Don’t Look Now: OSHA and EPA Regulations Affect Food Safety
By Bruce Smith
President Richard Nixon in 1970 helped establish the Occupational Safety and Health Administration (OSHA). As a result, worker safety became a federal responsibility with regional and area offices located throughout the United States. By comparison, the Environmental Protection Agency (EPA), another Nixon creation, has been empowered to impose herculean sanctions, fines and penalties on employers and facilities for violation of environmental laws and regulations.
Not every OSHA violation qualifies as an EPA violation. It is a fact, however, that OSHA inspectors have been trained to look for environmental violations during any facility inspection; these violations can often have injurious effects on food safety as well. The hazardous chemical industry and manufacturing facilities that store and handle hazardous chemicals have especially felt the “bite” of joint enforcement between U.S. Department of Justice (DOJ), EPA and OSHA in recent years. Under federal law, hazardous chemical program compliance is regulated by both the EPA (Risk Management Plan, RMP) and OSHA (Process Safety Management, PSM). In many respects RMP and PSM are the same regulations. To be in violation of PSM likely means a facility is also violating RMP regulations and vice versa.
Such violations can impact food processing, as noted by some interesting examples:
Beginning in 2008, a plea agreement and criminal prosecution for failure to develop and implement EPA Clean Air Act RMP requirements resulted in a $100,000 fine. OSHA had inspected a family-owned Pennsylvania ice cream manufacturer and distributor, Hershey. OSHA found the factory’s PSM program lacking and the company had failed to implement program upgrades to bring itself into compliance. Such hazards can have consequences on the proper environmental hygiene and sanitation of the food plant. The company was also alleged to be unresponsive to EPA information requests. While no chemical release incident occurred that prompted enforcement, the matter was referred to DOJ for criminal enforcement. The triad of coordinated agency enforcement between OSHA, EPA and DOJ is believed to be the first PSM/RMP related enforcement action utilizing the Worker Endangerment Initiative.
Tyson Foods Inc. entered into a plea agreement on January 9, 2009, and pleaded guilty in U.S. District Court in Arkansas agreeing to pay the maximum fine ($500,000) for willfully violating worker safety regulations that led to a worker’s death in its River Valley Animal Foods plant in Texarkana, AR. The investigation was conducted by the Department of Labor and prosecuted by the Justice Department’s Environmental Crimes Section and the U.S. Attorney’s Office for the Western District of Arkansas under the Environmental Crimes Section’s Worker Endangerment Initiative.
A Tyson employee was overcome by hydrogen sulfide gas, a hazardous chemical by-product produced from the rendering of chicken feathers. Possible contamination of product was also likely. Despite the fact this incident was investigated by OSHA and treated as an employee workplace safety violation, the Environmental Crimes Section of the DOJ took the lead to enhance punishment and penalties against Tyson. The fatality was a repeat violation involving the same facility and rendering processes that resulted in the death of an employee 1 year earlier. The aggravating circumstances arguably justified coordinated enforcement under the Worker Endangerment Initiative.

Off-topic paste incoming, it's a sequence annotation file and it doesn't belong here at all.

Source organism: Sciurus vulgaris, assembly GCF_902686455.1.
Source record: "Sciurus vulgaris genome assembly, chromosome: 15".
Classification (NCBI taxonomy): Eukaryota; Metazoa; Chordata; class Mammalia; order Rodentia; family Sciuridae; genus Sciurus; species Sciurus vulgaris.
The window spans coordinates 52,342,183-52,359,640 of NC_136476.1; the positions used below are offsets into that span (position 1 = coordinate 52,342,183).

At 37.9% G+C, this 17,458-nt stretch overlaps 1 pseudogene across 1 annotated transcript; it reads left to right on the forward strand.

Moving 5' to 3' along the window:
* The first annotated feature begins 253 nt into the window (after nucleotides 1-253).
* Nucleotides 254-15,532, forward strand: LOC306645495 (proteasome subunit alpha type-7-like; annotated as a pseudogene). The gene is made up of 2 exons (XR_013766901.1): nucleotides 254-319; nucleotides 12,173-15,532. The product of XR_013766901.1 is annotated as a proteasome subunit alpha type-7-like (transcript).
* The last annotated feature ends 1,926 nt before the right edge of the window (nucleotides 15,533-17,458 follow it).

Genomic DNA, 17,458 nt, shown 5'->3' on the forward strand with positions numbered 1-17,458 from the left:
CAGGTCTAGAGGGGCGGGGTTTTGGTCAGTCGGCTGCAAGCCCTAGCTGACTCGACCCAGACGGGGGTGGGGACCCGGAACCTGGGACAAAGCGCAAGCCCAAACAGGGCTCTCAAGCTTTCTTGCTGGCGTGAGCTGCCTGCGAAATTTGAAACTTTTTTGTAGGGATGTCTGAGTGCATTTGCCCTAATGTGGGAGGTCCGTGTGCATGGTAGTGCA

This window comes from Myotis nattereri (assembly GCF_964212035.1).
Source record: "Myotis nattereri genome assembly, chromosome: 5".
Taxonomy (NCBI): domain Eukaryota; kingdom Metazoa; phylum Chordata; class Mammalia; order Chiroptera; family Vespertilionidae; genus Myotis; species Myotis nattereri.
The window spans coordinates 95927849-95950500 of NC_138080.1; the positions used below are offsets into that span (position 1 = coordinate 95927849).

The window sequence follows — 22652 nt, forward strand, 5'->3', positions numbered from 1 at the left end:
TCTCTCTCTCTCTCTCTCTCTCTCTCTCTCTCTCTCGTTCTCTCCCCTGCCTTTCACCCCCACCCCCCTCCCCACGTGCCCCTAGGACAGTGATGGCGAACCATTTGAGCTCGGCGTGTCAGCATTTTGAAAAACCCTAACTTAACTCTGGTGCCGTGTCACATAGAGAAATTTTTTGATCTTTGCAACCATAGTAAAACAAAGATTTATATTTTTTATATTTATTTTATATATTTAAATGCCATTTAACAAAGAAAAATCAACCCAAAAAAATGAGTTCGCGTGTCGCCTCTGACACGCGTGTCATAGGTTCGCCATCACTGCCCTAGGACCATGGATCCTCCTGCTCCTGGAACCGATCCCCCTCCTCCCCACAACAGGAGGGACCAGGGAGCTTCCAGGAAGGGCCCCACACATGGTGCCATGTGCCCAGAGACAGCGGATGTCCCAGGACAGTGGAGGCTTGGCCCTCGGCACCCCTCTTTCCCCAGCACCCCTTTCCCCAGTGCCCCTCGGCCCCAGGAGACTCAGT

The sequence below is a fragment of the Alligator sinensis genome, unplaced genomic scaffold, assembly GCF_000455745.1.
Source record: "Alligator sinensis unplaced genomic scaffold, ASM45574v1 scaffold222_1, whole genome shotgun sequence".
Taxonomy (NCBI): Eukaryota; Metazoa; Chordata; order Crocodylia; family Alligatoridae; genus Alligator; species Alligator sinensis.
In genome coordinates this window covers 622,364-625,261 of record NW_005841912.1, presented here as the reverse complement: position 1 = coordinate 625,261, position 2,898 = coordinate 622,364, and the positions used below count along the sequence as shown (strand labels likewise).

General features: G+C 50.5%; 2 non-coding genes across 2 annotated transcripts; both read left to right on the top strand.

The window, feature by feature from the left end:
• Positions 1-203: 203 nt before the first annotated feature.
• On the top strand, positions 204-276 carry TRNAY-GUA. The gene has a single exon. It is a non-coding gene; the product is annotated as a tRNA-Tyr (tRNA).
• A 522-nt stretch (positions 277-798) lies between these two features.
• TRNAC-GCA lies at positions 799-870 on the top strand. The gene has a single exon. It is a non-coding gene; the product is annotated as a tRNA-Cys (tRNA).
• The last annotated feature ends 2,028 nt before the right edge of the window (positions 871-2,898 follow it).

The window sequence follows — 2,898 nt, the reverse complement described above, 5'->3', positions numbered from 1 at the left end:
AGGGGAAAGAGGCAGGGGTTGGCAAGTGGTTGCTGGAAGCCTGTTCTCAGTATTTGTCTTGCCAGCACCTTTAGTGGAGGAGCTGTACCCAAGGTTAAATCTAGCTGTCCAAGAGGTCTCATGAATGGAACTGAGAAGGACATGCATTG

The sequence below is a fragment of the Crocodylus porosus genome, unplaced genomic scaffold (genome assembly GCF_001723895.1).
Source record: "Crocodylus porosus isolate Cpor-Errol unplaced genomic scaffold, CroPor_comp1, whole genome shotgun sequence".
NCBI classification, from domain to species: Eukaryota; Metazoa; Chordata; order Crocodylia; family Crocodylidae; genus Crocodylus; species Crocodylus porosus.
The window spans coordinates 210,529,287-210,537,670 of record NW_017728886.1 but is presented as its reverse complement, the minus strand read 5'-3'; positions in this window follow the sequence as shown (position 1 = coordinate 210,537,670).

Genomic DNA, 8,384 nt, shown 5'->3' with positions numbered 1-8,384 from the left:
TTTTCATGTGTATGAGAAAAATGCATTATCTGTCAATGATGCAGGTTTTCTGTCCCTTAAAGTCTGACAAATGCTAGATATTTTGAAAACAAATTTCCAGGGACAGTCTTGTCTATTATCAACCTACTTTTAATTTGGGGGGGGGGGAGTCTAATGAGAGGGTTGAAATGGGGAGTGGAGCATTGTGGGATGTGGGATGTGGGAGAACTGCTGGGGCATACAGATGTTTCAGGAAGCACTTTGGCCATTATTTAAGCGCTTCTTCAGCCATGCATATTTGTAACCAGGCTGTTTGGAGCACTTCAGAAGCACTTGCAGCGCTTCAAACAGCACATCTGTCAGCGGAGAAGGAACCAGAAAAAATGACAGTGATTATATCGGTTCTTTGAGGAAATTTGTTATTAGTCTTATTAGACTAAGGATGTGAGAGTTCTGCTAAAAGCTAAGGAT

In April, 2013, the EPA announced a settlement stemming from a 2007 incident at the now-closed Waterloo, IA, Beef Products meat processing facility that released more than 1,000 pounds of anhydrous ammonia into a production area occupied by company workers. The anhydrous ammonia trapped two employees resulting in the permanent disability of one worker and the death of the other. During the response to the release, management directed its employees to enter the facility while dangerous levels of airborne anhydrous ammonia remained present. Such a chemical also poses a potential hazard to the proper contamination control of the products processed in the plant. After the 2007 incident, EPA gathered information about the release and facility operations through information requests and an inspection. Based on these activities, EPA determined that Beef Products did have a risk management program on paper, but failed to implement the program at the Waterloo facility, contributing to the 2007 incident.
The implementation of a risk management program is integral to the safe operation of facilities where anhydrous ammonia is used,” Regional Administrator Karl Brooks said. “The 2007 incident in Waterloo demonstrates that having a plan only on paper increases the risk of accidental exposure to both employees and first responders.”
The company had first been cited by Iowa OSHA for various safety violations concerning the ammonia release and fatality that included PSM violations. The matter was subsequently referred by OSHA to EPA Region VII for further enforcement. The matter became a coordinated enforcement action which included the DOJ utilizing the Worker Endangerment Initiative guidelines.
Environmental hazards, such as the ones described above, can impact the safety of the food products processed in food plants. Following OSHA and EPA regulations are thus imperative for the safety of food and should be incorporated into a plant’s food safety management plan.
Bruce Smith is a Nebraska licensed attorney who specializes in environmental, health and safety law working out of the Goosmann Law Office, Sioux City, IA.